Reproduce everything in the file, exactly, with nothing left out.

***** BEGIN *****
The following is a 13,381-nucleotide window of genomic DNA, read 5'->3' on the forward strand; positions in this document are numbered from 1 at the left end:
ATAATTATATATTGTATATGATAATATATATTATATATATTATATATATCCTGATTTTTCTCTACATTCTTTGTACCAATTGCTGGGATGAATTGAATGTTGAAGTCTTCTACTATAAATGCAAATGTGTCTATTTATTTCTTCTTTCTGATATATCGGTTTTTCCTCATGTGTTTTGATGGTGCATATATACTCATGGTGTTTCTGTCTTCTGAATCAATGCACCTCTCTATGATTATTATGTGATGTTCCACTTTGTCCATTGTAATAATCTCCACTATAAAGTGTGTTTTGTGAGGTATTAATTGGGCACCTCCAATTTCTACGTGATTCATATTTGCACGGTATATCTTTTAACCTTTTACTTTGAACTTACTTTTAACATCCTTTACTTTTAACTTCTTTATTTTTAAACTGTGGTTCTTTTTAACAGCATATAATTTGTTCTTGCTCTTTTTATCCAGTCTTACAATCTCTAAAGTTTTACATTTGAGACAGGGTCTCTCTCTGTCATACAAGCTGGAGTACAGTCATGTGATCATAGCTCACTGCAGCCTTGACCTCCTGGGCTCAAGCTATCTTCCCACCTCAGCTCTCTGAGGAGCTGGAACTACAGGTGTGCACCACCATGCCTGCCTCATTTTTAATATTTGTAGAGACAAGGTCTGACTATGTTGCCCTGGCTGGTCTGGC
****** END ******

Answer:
The following is a 13,381-nucleotide window of genomic DNA, read 5'->3' on the forward strand; positions in this document are numbered from 1 at the left end:
ATAATTATATATTGTATATGATAATATATATTATATATATTATATATATCCTGATTTTTCTCTACATTCTTTGTACCAATTGCTGGGATGAATTGAATGTTGAAGTCTTCTACTATAAATGCAAATGTGTCTATTTATTTCTTCTTTCTGATATATCGGTTTTTCCTCATGTGTTTTGATGGTGCATATATACTCATGGTGTTTCTGTCTTCTGAATCAATGCACCTCTCTATGATTATTATGTGATGTTCCACTTTGTCCATTGTAATAATCTCCACTATAAAGTGTGTTTTGTGAGGTATTAATTGGGCACCTCCAATTTCTACGTGATTCATATTTGCACGGTATATCTTTTAACCTTTTACTTTGAACTTACTTTTAACATCCTTTACTTTTAACTTCTTTATTTTTAAACTGTGGTTCTTTTTAACAGCATATAATTTGTTCTTGCTCTTTTTATCCAGTCTTACAATCTCTAAAGTTTTACATTTGAGACAGGGTCTCTCTCTGTCATACAAGCTGGAGTACAGTCATGTGATCATAGCTCACTGCAGCCTTGACCTCCTGGGCTCAAGCTATCTTCCCACCTCAGCTCTCTGAGGAGCTGGAACTACAGGTGTGCACCACCATGCCTGCCTCATTTTTAATATTTGTAGAGACAAGGTCTGACTATGTTGCCCTGGCTGGTCTGGC